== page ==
HFES Advocates for Human Factors in FAA Reauthorization Legislation

By Lewis-Burke Associates LLC  |  April 7, 2016

On March 8, the Senate Committee on Commerce, Science, and Transportation introduced the Federal Aviation Administration (FAA) Reauthorization Act of 2016. The legislation would set policy and directives for FAA through fiscal year (FY) 2017 and includes significant HFES-advocated language related to human factors. Notably, the bill includes a provision that would codify a definition of human factors into law – an ongoing priority for Lewis-Burke and HFES.

In 2013, the HFES Government Relations Committee and Lewis-Burke created an internal FAA Working Group to collaborate on policy ideas and analyze previous FAA authorization legislation. Based on interactions with officials at FAA, congressional staff, and the Society's knowledge of human factors–related aviation issues, HFES developed several policy recommendations for inclusion in future authorization legislation. Chief among these recommendations was the provision mandating the FAA to establish a singular definition of human factors, which the FAA would apply in all future activities involving human factors considerations.

These efforts culminated with a meeting between Lewis-Burke and Senate Commerce, Science, and Transportation Committee staff responsible for writing the reauthorization legislation. Through this meeting and continued communications, HFES was able to successfully advocate for the inclusion of the comprehensive definition of human factors and influence human factors–related policies in other areas of the legislation.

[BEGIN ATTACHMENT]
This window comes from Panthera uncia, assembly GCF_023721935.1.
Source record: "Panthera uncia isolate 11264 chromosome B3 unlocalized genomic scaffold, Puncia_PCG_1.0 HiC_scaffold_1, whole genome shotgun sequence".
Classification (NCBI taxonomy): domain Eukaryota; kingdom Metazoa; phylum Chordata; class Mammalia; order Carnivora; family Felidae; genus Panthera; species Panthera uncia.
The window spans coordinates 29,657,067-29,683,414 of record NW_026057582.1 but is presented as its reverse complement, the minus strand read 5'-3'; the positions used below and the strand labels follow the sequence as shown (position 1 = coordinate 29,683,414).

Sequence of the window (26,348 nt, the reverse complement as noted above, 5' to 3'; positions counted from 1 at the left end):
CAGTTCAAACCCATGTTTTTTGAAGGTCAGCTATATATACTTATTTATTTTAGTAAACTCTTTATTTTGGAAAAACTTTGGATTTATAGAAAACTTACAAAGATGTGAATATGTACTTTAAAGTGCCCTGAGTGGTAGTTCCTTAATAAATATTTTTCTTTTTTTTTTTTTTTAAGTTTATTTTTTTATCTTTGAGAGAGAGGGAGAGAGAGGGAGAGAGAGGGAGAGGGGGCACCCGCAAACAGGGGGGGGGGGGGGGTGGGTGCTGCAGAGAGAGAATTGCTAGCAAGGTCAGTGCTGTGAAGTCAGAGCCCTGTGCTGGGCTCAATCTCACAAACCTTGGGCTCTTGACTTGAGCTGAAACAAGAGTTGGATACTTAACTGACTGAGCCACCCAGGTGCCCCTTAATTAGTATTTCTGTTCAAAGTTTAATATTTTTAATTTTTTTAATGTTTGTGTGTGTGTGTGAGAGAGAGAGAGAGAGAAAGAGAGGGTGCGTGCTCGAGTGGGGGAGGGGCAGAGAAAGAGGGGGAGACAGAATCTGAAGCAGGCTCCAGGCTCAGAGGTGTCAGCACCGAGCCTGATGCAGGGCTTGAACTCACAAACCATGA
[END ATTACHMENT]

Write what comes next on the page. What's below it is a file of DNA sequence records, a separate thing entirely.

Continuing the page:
The current FAA authorization was originally set to expire at the end of FY 2015. Since then, Congress has passed short-term extensions allowing time for the House and Senate to consider different philosophical approaches to how the FAA should operate in the future – an example being a controversial proposal in the House to privatize the air traffic control system. Because of this and other issues, House leaders chose to redraft their legislation, necessitating at least another extension of the current authorization.

Given the bipartisan nature of the Senate bill, its chances of passing the chamber and ultimately having significant portions included in a compromise with the House remain very high. Lewis-Burke and the HFES Government Relations Subcommittee on Aviation will continue to advocate for inclusion of the human factors definition in the final compromise legislation.

Lewis-Burke Associates LLC, a leading Washington, D.C.-based government relations and consulting firm, represents the public policy interests of scientific societies and institutions of higher education. Lewis-Burke's staff of about 20 government relations professionals work to promote the federal research and policy goals of HFES and the HF/E community.